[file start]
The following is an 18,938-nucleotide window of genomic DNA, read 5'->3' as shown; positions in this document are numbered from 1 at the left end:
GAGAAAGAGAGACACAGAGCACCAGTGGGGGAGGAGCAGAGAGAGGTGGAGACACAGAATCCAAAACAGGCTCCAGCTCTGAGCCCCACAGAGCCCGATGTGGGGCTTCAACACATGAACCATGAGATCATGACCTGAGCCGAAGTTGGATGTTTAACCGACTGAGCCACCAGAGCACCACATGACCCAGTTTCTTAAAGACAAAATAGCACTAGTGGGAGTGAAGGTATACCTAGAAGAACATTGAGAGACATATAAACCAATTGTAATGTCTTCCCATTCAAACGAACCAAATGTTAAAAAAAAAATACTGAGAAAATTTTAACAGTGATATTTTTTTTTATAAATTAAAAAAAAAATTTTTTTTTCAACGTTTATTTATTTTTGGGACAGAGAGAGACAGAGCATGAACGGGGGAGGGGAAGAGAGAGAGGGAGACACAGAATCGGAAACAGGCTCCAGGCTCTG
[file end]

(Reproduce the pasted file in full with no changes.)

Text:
The following is an 18,938-nucleotide window of genomic DNA, read 5'->3' as shown; positions in this document are numbered from 1 at the left end:
GAGAAAGAGAGACACAGAGCACCAGTGGGGGAGGAGCAGAGAGAGGTGGAGACACAGAATCCAAAACAGGCTCCAGCTCTGAGCCCCACAGAGCCCGATGTGGGGCTTCAACACATGAACCATGAGATCATGACCTGAGCCGAAGTTGGATGTTTAACCGACTGAGCCACCAGAGCACCACATGACCCAGTTTCTTAAAGACAAAATAGCACTAGTGGGAGTGAAGGTATACCTAGAAGAACATTGAGAGACATATAAACCAATTGTAATGTCTTCCCATTCAAACGAACCAAATGTTAAAAAAAAAATACTGAGAAAATTTTAACAGTGATATTTTTTTTTATAAATTAAAAAAAAAATTTTTTTTTCAACGTTTATTTATTTTTGGGACAGAGAGAGACAGAGCATGAACGGGGGAGGGGAAGAGAGAGAGGGAGACACAGAATCGGAAACAGGCTCCAGGCTCTG